So yeah, I think we should bail out student loanholders and dump money into the public schools and make college and grad school and professional school affordable, by which I mean as close to free as possible and with a particular focus on getting educational opportunities for the middle and working classes. I think it should be affordable to have children. I think we should have single payer healthcare. I think we should look out for those among us who are most vulnerable and try to raise everyone’s standard of living. I think we should put our money into building a better world for all of us. I think this is how to do it, and that we will all have better lives if we do. I want a future where we build each other up instead of tearing each other down. I want a future where we understand our interdependence and need for mutual aid. I want a future where everyone has a good life, instead of the rich and powerful setting the rest of us to fight each other for scraps and their amusement while they drink champagne.
We can have this.
But first, we need to stop sniping at each other about entitlement. Turning basic rights that everyone should have into privileges that only the wealthy can afford is the wrong way to go. “Why should you get that?” is the wrong question. The right question is “How do we make sure everyone gets that?”
The first step in ensuring that everyone gets a good life is to recognize that we are all entitled to it, and that we can collectively have a lot more if we work together than if we privatize everything and turn essential rights for everyone into privileges that only the few can pay for.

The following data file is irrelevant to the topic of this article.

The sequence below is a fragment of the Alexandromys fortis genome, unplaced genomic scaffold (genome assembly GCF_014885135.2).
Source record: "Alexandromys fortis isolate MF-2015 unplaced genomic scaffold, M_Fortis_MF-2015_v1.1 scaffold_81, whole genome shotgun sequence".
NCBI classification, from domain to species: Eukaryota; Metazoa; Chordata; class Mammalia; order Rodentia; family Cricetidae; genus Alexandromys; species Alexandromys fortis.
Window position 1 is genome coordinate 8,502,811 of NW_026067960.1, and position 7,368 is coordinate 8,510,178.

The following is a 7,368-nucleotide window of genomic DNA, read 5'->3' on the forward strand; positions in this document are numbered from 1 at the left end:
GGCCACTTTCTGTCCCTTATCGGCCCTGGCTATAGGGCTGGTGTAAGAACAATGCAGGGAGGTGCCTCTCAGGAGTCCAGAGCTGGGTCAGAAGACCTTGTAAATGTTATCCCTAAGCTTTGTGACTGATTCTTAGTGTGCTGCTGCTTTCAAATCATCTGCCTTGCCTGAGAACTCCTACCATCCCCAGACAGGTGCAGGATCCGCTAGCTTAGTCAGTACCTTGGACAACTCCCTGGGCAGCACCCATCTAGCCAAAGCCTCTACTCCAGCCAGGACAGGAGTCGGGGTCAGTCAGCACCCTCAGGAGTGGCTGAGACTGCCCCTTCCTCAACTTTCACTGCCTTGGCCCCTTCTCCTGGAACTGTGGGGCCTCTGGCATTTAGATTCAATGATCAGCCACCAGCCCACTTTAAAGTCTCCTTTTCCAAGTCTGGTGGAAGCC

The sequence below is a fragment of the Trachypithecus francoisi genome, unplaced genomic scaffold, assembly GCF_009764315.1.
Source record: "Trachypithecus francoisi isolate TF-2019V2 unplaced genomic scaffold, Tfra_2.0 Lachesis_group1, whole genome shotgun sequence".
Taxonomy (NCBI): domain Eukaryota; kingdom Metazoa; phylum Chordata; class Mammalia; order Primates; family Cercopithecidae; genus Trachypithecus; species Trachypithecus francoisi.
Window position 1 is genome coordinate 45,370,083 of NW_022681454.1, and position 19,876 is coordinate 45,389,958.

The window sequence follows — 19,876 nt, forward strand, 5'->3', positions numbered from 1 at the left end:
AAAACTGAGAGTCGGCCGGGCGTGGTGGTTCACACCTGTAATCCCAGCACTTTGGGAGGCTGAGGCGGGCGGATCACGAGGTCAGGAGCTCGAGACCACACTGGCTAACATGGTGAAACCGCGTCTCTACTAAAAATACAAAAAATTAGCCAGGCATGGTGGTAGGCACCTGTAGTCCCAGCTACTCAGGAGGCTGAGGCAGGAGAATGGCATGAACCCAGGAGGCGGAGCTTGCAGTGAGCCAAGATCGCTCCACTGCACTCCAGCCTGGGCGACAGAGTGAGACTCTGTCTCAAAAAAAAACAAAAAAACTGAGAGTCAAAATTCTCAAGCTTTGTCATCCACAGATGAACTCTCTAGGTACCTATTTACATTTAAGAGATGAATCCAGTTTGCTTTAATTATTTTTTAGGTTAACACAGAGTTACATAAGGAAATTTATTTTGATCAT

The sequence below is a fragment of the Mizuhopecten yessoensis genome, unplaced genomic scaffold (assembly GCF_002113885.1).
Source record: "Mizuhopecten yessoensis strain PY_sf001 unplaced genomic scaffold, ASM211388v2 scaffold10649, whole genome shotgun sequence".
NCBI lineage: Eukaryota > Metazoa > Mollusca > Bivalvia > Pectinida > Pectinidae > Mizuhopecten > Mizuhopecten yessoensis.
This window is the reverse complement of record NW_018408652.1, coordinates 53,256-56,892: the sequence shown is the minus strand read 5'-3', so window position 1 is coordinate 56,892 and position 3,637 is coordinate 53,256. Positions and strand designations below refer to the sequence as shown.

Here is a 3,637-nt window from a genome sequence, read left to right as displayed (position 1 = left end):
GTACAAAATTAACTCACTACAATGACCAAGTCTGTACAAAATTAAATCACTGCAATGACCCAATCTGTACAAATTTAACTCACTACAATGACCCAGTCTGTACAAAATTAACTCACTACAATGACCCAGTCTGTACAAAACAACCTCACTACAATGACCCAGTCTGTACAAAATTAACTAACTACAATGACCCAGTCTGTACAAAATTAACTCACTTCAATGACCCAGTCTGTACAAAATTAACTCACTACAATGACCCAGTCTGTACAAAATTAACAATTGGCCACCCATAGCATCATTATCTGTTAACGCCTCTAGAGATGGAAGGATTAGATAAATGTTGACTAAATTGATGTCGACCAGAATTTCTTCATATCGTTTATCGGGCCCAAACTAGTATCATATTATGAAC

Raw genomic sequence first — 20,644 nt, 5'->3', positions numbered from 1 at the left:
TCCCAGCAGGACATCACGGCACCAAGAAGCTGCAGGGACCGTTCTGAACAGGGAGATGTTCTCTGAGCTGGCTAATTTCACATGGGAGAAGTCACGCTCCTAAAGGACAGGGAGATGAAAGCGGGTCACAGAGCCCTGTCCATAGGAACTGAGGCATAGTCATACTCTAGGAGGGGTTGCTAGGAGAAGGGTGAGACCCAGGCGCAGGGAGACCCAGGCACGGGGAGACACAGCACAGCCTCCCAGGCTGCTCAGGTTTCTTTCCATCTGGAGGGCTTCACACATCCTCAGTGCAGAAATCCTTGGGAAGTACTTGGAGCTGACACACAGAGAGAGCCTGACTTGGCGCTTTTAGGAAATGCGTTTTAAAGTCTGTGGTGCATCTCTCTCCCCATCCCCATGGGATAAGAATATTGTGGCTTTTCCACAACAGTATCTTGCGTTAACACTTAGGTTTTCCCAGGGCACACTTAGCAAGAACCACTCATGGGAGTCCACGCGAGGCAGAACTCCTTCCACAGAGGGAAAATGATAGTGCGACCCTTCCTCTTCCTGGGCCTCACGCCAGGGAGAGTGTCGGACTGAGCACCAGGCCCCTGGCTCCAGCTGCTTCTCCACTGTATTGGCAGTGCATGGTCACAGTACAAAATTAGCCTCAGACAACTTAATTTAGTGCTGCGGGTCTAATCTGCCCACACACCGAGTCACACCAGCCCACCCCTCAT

Twice a year we set aside days to be queer in public. Once in June and once today, October 11. In June we have the weekend to be ourselves in public for Pride, an event started at a bar in New York where the police harassed the patrons until they stood up and made a revolutionary statement: let us drink in our own bar.
National Coming Out Day is different, because it’s not exactly for us in the same way. Pride is a space for ourselves where we can be without heterosexual cultural demands, where we can wear what we want and not feel constrained by externally imposed norms, for us to celebrate our lives and culture. National Coming Out Day is to try to change the idea of normativity and make ourselves safe in the larger world.
The queer movement recently has focused on insisting to straight people that we should be acceptable to them because we are just like them, but I see no reason why we should push to be like them rather than like ourselves. I think acceptance is a sad goal to aim for, and betrays the discomforts of so many members of our own community and the ways that we are taught to crave the acceptance of straight people as though they should be in a position to pass judgment upon us. I will not be satisfied with mere acceptance. Queerness is not a flaw to be tolerated, but something beautiful in itself.
I think the next step in National Coming Out Day beyond being out and visible wherever this is safe and practical is to love ourselves and our queerness, and to not ever apologize for this or diminish it. We live in a culture that works to crush this out of us, to force us into traditional heteropatriarchal gender and social roles by any means possible, to beat the queer out of us if not physically then psychologically, and as part of coming out of the closet and into ourselves we must love ourselves, and reject the idea that we should care about heterosexual approval as it is based on the premise of their superiority. This is perhaps the most revolutionary act we can commit: to love ourselves in a world where we are deemed unworthy of love, and to love ourselves for our queerness rather than in spite of it.
Queerness is awesome. Happy national coming out day!
Steve Jobs made beautiful, amazing products. I use two Apple products daily and love them.